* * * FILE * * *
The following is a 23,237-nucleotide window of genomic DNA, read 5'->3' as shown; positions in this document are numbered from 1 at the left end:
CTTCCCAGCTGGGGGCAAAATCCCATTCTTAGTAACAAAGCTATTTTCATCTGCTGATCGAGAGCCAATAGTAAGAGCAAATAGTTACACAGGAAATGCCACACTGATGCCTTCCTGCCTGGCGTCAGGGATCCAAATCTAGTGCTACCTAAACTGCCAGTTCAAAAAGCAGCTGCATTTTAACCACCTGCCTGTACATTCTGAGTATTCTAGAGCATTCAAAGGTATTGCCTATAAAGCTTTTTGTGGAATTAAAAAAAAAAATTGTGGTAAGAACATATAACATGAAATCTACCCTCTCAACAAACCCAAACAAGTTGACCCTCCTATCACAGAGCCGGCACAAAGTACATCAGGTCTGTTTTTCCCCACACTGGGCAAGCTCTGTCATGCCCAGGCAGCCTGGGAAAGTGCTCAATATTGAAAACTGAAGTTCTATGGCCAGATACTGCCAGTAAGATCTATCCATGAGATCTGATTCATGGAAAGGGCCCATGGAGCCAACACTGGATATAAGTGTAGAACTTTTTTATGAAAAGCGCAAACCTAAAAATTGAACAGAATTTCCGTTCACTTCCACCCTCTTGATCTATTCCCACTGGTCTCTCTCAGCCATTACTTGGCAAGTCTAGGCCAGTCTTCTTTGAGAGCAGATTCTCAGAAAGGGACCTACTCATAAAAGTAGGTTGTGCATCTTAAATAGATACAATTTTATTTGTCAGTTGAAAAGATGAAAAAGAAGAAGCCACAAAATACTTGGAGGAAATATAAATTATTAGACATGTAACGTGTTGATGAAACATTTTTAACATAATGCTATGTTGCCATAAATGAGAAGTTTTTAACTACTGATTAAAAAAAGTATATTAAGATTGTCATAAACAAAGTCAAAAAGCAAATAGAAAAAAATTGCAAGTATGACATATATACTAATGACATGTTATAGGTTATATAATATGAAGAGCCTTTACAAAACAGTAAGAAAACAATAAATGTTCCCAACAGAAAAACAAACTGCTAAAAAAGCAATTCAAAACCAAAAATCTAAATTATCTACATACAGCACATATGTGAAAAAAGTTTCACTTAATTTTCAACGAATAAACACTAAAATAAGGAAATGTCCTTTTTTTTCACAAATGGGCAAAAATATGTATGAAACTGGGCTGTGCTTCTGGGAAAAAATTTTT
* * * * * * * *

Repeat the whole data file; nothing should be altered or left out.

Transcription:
The following is a 23,237-nucleotide window of genomic DNA, read 5'->3' as shown; positions in this document are numbered from 1 at the left end:
CTTCCCAGCTGGGGGCAAAATCCCATTCTTAGTAACAAAGCTATTTTCATCTGCTGATCGAGAGCCAATAGTAAGAGCAAATAGTTACACAGGAAATGCCACACTGATGCCTTCCTGCCTGGCGTCAGGGATCCAAATCTAGTGCTACCTAAACTGCCAGTTCAAAAAGCAGCTGCATTTTAACCACCTGCCTGTACATTCTGAGTATTCTAGAGCATTCAAAGGTATTGCCTATAAAGCTTTTTGTGGAATTAAAAAAAAAAATTGTGGTAAGAACATATAACATGAAATCTACCCTCTCAACAAACCCAAACAAGTTGACCCTCCTATCACAGAGCCGGCACAAAGTACATCAGGTCTGTTTTTCCCCACACTGGGCAAGCTCTGTCATGCCCAGGCAGCCTGGGAAAGTGCTCAATATTGAAAACTGAAGTTCTATGGCCAGATACTGCCAGTAAGATCTATCCATGAGATCTGATTCATGGAAAGGGCCCATGGAGCCAACACTGGATATAAGTGTAGAACTTTTTTATGAAAAGCGCAAACCTAAAAATTGAACAGAATTTCCGTTCACTTCCACCCTCTTGATCTATTCCCACTGGTCTCTCTCAGCCATTACTTGGCAAGTCTAGGCCAGTCTTCTTTGAGAGCAGATTCTCAGAAAGGGACCTACTCATAAAAGTAGGTTGTGCATCTTAAATAGATACAATTTTATTTGTCAGTTGAAAAGATGAAAAAGAAGAAGCCACAAAATACTTGGAGGAAATATAAATTATTAGACATGTAACGTGTTGATGAAACATTTTTAACATAATGCTATGTTGCCATAAATGAGAAGTTTTTAACTACTGATTAAAAAAAGTATATTAAGATTGTCATAAACAAAGTCAAAAAGCAAATAGAAAAAAATTGCAAGTATGACATATATACTAATGACATGTTATAGGTTATATAATATGAAGAGCCTTTACAAAACAGTAAGAAAACAATAAATGTTCCCAACAGAAAAACAAACTGCTAAAAAAGCAATTCAAAACCAAAAATCTAAATTATCTACATACAGCACATATGTGAAAAAAGTTTCACTTAATTTTCAACGAATAAACACTAAAATAAGGAAATGTCCTTTTTTTTCACAAATGGGCAAAAATATGTATGAAACTGGGCTGTGCTTCTGGGAAAAAATTTTT